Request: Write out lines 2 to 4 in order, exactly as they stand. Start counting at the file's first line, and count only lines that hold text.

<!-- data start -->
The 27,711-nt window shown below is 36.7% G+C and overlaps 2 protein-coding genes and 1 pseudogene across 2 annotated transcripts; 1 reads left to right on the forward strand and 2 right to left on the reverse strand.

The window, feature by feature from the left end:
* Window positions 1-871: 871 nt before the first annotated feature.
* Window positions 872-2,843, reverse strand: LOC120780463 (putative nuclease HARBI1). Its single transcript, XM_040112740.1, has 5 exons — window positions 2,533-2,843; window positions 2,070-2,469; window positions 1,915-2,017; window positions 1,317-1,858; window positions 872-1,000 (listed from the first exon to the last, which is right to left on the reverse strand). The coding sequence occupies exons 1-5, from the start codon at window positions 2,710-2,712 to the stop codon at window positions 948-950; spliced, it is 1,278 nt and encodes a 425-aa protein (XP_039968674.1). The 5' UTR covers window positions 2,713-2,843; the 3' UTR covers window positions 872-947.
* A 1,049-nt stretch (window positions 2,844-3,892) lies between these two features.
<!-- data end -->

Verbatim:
The window, feature by feature from the left end:
* Window positions 1-871: 871 nt before the first annotated feature.
* Window positions 872-2,843, reverse strand: LOC120780463 (putative nuclease HARBI1). Its single transcript, XM_040112740.1, has 5 exons — window positions 2,533-2,843; window positions 2,070-2,469; window positions 1,915-2,017; window positions 1,317-1,858; window positions 872-1,000 (listed from the first exon to the last, which is right to left on the reverse strand). The coding sequence occupies exons 1-5, from the start codon at window positions 2,710-2,712 to the stop codon at window positions 948-950; spliced, it is 1,278 nt and encodes a 425-aa protein (XP_039968674.1). The 5' UTR covers window positions 2,713-2,843; the 3' UTR covers window positions 872-947.